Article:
A New York Times Notable Book
A Washington Post Best Book of the Year
From the Pulitzer Prize-winning author of The Shipping News and “Brokeback Mountain,” comes the New York Times bestselling epic about the demise of the world’s forests: “Barkskins is grand entertainment in the tradition of Dickens and Tolstoy…the crowning achievement of Annie Proulx’s distinguished career, but also perhaps the greatest environmental novel ever written” (San Francisco Chronicle).
In the late seventeenth century two young Frenchmen, René Sel and Charles Duquet, arrive in New France. Bound to a feudal lord for three years in exchange for land, they become wood-cutters—barkskins. René suffers extraordinary hardship, oppressed by the forest he is charged with clearing. He is forced to marry a native woman and their descendants live trapped between two cultures. But Duquet runs away, becomes a fur trader, then sets up a timber business. Annie Proulx tells the stories of the descendants of Sel and Duquet over three hundred years—their travels across North America, to Europe, China, and New Zealand—the revenge of rivals, accidents, pestilence, Indian attacks, and cultural annihilation. Over and over, they seize what they can of a presumed infinite resource, leaving the modern-day characters face to face with possible ecological collapse.
“A stunning, bracing, full-tilt ride through three hundred years of US and Canadian history…with the type of full-immersion plot that keeps you curled in your chair, reluctant to stop reading” (Elle), Barkskins showcases Proulx’s inimitable genius of creating characters who are so vivid that we follow them with fierce attention. “This is Proulx at the height of her powers as an irreplaceable American voice” (Entertainment Weekly, Grade A), and Barkskins “is an awesome monument of a book” (The Washington Post)—“the masterpiece she was meant to write” (The Boston Globe). As Anthony Doerr says, “This magnificent novel possesses the dark humor of The Shipping News and the social awareness of ‘Brokeback Mountain.’”
Annie Proulx has written some of the most original and brilliant short stories in contemporary literature, and for many readers and reviewers, “Brokeback Mountain” is her masterpiece.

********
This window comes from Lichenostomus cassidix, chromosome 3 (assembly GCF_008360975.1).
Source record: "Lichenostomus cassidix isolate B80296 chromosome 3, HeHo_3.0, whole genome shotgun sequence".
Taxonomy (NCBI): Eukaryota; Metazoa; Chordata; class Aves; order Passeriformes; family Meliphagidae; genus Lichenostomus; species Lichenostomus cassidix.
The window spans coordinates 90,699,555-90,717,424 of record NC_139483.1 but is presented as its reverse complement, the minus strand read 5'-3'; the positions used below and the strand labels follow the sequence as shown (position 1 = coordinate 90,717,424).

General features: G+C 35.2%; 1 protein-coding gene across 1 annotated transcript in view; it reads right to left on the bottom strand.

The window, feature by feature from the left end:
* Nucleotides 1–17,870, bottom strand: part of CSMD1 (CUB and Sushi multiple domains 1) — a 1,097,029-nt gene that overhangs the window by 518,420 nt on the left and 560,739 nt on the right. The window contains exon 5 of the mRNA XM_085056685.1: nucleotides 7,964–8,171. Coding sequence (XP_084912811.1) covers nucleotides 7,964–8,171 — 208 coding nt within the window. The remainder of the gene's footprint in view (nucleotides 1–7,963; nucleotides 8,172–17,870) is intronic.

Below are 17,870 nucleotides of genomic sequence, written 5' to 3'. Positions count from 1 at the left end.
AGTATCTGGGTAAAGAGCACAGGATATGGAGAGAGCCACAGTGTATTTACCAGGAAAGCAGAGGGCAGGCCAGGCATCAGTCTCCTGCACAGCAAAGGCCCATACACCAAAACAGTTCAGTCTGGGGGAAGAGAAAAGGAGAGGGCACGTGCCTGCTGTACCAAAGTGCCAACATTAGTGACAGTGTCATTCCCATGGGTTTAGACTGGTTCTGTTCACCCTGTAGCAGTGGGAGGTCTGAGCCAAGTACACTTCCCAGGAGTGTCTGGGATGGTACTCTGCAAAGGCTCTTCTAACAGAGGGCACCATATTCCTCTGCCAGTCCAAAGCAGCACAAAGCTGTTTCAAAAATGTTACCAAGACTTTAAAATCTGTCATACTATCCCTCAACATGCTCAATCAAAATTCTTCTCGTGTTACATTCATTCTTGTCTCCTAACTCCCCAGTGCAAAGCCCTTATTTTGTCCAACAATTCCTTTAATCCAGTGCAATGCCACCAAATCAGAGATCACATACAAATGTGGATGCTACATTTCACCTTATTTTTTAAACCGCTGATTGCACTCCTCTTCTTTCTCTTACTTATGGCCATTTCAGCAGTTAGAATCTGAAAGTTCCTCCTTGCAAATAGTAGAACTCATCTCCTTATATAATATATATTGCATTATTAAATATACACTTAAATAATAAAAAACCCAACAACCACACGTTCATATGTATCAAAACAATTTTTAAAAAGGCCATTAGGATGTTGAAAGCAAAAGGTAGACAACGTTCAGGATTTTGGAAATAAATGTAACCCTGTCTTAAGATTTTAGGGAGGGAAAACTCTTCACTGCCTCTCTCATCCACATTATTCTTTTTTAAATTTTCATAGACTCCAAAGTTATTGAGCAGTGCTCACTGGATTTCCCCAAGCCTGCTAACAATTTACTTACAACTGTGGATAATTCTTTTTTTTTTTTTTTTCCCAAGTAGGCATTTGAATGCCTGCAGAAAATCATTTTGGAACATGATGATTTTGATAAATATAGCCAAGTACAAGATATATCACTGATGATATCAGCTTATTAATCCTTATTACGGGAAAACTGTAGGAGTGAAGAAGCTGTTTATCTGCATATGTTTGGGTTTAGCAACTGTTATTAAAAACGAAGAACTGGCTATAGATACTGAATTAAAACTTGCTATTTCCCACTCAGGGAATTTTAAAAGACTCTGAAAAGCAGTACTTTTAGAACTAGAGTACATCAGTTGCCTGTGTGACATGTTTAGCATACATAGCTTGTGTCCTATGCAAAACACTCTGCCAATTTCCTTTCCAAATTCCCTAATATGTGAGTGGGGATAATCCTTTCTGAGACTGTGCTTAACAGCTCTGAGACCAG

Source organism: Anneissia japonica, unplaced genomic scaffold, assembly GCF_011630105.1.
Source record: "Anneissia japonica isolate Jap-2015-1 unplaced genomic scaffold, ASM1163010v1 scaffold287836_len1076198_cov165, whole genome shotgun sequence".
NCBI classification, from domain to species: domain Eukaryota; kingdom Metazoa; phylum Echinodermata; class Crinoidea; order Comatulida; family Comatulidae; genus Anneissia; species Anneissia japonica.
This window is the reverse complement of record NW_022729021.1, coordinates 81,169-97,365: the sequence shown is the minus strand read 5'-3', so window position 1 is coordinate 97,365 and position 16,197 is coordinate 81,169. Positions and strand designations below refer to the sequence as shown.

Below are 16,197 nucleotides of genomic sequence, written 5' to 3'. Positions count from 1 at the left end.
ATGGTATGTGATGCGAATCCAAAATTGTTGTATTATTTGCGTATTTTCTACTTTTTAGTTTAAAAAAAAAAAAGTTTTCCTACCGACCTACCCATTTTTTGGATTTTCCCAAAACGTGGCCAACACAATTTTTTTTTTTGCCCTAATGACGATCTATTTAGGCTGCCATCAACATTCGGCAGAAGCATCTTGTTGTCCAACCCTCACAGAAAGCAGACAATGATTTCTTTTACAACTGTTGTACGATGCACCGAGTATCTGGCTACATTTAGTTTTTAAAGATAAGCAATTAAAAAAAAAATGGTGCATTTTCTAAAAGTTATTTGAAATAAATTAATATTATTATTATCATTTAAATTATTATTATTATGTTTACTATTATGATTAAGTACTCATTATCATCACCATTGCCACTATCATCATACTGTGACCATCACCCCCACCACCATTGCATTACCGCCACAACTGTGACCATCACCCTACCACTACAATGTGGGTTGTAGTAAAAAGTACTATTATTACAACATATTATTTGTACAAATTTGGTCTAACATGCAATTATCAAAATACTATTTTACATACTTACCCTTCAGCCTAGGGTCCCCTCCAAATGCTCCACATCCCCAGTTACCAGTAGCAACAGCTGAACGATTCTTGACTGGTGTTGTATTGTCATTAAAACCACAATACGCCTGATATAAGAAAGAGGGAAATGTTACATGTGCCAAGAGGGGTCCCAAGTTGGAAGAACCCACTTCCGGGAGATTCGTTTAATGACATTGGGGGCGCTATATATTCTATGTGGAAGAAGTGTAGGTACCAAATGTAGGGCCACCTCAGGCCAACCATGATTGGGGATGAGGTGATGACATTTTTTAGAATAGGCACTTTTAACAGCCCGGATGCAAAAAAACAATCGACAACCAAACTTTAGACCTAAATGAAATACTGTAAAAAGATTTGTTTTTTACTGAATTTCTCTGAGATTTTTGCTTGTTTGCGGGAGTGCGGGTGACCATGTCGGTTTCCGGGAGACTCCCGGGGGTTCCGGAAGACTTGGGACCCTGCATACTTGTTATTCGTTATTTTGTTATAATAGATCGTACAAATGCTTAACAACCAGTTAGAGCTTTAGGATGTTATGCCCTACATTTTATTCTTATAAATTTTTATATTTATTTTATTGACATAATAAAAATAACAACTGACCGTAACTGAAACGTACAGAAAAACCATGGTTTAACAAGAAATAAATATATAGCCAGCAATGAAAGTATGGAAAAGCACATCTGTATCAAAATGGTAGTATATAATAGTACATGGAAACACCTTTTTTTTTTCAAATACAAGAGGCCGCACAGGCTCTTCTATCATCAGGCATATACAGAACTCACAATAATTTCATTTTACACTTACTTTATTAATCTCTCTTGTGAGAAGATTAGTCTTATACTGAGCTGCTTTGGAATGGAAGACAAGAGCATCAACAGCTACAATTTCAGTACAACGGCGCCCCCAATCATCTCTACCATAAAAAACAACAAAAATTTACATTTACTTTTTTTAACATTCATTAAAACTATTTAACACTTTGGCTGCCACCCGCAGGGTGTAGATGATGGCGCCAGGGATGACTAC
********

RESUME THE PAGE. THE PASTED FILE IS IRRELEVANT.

Ennis del Mar and Jack Twist, two ranch hands, come together when they’re working as sheepherder and camp tender one summer on a range above the tree line. At first, sharing an isolated tent, the attraction is casual, inevitable, but something deeper catches them that summer.
Both men work hard, marry, and have kids because that’s what cowboys do. But over the course of many years and frequent separations this relationship becomes the most important thing in their lives, and they do anything they can to preserve it.
The New Yorker won the National Magazine Award for Fiction for its publication of “Brokeback Mountain,” and the story was included in Prize Stories 1998: The O. Henry Awards. In gorgeous and haunting prose, Proulx limns the difficult, dangerous affair between two cowboys that survives everything but the world’s violent intolerance.
Quoyle, a third-rate newspaper hack, with a “head shaped like a crenshaw, no neck, reddish hair...features as bunched as kissed fingertips,” is wrenched violently out of his workaday life when his two-timing wife meets her just desserts. An aunt convinces Quoyle and his two emotionally disturbed daughters to return with her to the starkly beautiful coastal landscape of their ancestral home in Newfoundland. Here, on desolate Quoyle’s Point, in a house empty except for a few mementos of the family’s unsavory past, the battered members of three generations try to cobble up new lives.
Newfoundland is a country of coast and cove where the mercury rarely rises above seventy degrees, the local culinary delicacy is cod cheeks, and it’s easier to travel by boat and snowmobile than on anything with wheels. In this harsh place of cruel storms, a collapsing fishery, and chronic unemployment, the aunt sets up as a yacht upholsterer in nearby Killick-Claw, and Quoyle finds a job reporting the shipping news for the local weekly, the Gammy Bird (a paper that specializes in sexual-abuse stories and grisly photos of car accidents).
As the long winter closes its jaws of ice, each of the Quoyles confronts private demons, reels from catastrophe to minor triumph—in the company of the obsequious Mavis Bangs; Diddy Shovel the strongman; drowned Herald Prowse; cane-twirling Beety; Nutbeem, who steals foreign news from the radio; a demented cousin the aunt refuses to recognize; the much-zippered Alvin Yark; silent Wavey; and old Billy Pretty, with his bag of secrets. By the time of the spring storms Quoyle has learned how to gut cod, to escape from a pickle jar, and to tie a true lover’s knot.